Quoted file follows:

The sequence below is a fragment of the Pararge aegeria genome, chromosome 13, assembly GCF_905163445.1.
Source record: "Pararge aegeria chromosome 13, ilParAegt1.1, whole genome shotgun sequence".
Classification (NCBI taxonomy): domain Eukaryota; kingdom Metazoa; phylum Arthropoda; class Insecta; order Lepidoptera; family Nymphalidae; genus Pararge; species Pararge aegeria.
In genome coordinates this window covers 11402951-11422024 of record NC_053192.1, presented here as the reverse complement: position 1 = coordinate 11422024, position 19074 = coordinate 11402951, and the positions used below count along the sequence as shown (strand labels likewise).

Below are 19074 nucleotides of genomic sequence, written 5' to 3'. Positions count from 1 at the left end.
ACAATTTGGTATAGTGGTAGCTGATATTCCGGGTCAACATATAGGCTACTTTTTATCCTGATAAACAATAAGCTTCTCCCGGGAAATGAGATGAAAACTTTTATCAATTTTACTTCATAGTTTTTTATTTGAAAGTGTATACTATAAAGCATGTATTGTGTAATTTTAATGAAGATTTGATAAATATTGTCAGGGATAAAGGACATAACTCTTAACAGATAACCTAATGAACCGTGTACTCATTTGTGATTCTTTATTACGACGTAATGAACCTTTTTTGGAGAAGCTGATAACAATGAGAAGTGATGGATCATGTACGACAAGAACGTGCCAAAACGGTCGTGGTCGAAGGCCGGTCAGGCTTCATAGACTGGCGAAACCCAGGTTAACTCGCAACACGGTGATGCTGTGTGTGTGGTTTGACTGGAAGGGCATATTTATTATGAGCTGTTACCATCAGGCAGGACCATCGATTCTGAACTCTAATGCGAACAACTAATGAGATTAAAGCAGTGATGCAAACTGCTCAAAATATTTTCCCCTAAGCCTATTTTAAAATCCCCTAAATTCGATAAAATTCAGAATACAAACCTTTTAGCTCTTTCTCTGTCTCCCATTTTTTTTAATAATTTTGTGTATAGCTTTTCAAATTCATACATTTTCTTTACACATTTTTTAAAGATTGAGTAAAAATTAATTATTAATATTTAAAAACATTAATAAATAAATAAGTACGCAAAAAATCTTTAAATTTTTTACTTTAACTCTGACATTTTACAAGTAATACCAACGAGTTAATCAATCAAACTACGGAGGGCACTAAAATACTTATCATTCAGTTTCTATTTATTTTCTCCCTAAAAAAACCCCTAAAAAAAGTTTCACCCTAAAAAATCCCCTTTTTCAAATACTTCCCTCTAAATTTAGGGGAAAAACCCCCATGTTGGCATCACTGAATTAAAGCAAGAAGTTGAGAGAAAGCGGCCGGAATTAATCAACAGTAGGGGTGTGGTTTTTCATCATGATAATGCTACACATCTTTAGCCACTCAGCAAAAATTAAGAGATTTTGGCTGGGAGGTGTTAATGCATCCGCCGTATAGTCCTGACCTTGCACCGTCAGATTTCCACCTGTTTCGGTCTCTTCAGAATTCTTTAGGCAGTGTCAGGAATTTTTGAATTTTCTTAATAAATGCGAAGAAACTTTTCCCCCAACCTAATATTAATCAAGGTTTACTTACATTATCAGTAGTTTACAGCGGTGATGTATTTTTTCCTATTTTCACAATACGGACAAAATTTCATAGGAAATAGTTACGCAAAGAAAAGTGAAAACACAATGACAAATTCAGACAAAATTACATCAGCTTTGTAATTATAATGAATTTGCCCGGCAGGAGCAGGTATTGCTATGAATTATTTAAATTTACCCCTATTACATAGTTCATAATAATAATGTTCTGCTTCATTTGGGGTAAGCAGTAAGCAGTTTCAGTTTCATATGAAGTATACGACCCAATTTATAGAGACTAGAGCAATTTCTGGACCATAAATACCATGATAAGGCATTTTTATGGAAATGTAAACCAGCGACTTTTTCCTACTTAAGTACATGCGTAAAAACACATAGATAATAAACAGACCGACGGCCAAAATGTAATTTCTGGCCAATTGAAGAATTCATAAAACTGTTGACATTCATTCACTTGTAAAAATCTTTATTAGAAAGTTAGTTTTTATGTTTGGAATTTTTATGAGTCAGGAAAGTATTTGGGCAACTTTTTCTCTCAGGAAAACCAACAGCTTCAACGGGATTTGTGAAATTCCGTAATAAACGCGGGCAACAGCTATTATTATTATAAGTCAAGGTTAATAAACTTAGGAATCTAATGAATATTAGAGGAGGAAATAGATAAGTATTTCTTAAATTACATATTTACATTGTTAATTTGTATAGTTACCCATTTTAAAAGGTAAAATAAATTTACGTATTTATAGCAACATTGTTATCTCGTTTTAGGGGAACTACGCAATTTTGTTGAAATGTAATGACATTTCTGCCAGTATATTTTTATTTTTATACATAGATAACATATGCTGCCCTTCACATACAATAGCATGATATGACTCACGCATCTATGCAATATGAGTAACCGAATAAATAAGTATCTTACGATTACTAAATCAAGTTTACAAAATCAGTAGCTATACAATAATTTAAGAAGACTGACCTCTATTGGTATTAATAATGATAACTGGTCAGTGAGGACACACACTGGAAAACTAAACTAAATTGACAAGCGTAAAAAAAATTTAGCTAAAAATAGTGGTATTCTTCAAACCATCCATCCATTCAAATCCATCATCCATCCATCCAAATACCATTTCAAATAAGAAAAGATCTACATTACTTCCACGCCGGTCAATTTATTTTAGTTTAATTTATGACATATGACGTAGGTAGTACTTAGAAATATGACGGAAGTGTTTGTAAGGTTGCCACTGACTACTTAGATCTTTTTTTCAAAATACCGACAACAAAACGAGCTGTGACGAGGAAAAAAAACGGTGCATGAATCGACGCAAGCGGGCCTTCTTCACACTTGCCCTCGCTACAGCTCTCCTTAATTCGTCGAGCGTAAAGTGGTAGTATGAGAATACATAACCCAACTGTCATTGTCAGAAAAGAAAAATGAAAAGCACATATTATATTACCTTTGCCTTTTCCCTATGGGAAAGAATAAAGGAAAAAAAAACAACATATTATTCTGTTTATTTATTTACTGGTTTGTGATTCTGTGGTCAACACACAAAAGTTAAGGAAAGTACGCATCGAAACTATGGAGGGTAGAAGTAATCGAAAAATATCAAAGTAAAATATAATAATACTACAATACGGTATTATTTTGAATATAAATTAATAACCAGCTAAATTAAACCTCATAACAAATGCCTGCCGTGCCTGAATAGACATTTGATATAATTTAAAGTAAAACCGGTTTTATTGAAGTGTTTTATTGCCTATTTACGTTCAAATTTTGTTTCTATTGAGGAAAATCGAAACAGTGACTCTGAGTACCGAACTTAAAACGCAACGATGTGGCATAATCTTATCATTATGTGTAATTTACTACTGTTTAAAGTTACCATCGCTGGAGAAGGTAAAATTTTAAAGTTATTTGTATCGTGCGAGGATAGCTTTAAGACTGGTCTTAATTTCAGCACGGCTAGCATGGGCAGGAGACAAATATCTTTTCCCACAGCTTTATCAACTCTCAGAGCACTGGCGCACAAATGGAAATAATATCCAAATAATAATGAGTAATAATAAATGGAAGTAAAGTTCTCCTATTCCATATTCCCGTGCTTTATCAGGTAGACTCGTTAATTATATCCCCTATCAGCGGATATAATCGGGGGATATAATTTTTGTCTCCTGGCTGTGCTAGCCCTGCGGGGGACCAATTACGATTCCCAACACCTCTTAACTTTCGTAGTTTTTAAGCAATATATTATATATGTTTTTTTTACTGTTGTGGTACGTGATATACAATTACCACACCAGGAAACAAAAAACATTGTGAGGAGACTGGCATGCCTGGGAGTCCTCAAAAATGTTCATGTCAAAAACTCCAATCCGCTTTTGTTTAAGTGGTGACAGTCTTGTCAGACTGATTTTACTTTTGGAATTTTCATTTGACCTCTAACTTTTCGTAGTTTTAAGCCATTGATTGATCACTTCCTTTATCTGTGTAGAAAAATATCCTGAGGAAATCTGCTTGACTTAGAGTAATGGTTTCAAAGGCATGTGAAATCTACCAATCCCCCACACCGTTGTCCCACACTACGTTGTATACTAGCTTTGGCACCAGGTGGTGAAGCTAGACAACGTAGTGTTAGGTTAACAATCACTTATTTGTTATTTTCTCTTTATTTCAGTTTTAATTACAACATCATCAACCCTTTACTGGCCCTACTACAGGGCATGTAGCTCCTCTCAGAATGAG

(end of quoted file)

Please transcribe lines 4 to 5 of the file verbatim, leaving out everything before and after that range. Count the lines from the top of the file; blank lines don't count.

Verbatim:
In genome coordinates this window covers 11402951-11422024 of record NC_053192.1, presented here as the reverse complement: position 1 = coordinate 11422024, position 19074 = coordinate 11402951, and the positions used below count along the sequence as shown (strand labels likewise).

Below are 19074 nucleotides of genomic sequence, written 5' to 3'. Positions count from 1 at the left end.